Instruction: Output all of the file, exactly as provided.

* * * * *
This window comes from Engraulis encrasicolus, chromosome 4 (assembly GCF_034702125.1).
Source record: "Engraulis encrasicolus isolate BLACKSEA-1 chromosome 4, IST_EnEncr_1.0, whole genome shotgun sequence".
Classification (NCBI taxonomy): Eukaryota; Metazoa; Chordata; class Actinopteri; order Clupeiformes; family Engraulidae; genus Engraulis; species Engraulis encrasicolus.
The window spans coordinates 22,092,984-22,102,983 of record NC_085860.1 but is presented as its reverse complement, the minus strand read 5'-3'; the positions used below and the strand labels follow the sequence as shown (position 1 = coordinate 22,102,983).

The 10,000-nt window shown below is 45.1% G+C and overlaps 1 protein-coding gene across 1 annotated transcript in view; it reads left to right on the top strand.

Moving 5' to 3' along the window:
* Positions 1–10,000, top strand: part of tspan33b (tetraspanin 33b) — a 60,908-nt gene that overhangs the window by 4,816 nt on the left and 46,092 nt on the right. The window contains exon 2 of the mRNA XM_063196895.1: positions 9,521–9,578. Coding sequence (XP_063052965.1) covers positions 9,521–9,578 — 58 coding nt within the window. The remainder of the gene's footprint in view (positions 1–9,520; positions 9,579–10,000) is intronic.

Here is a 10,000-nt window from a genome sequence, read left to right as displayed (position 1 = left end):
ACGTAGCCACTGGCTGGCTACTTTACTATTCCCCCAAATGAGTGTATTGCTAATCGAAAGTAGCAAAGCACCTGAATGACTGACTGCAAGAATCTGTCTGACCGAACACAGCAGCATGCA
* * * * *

This window comes from Engraulis encrasicolus, chromosome 4 (assembly GCF_034702125.1).
Source record: "Engraulis encrasicolus isolate BLACKSEA-1 chromosome 4, IST_EnEncr_1.0, whole genome shotgun sequence".
Classification (NCBI taxonomy): Eukaryota; Metazoa; Chordata; class Actinopteri; order Clupeiformes; family Engraulidae; genus Engraulis; species Engraulis encrasicolus.
The window spans coordinates 22,092,984-22,102,983 of record NC_085860.1 but is presented as its reverse complement, the minus strand read 5'-3'; the positions used below and the strand labels follow the sequence as shown (position 1 = coordinate 22,102,983).

The 10,000-nt window shown below is 45.1% G+C and overlaps 1 protein-coding gene across 1 annotated transcript in view; it reads left to right on the top strand.

Moving 5' to 3' along the window:
* Positions 1–10,000, top strand: part of tspan33b (tetraspanin 33b) — a 60,908-nt gene that overhangs the window by 4,816 nt on the left and 46,092 nt on the right. The window contains exon 2 of the mRNA XM_063196895.1: positions 9,521–9,578. Coding sequence (XP_063052965.1) covers positions 9,521–9,578 — 58 coding nt within the window. The remainder of the gene's footprint in view (positions 1–9,520; positions 9,579–10,000) is intronic.

Here is a 10,000-nt window from a genome sequence, read left to right as displayed (position 1 = left end):
ACGTAGCCACTGGCTGGCTACTTTACTATTCCCCCAAATGAGTGTATTGCTAATCGAAAGTAGCAAAGCACCTGAATGACTGACTGCAAGAATCTGTCTGACCGAACACAGCAGCATGCA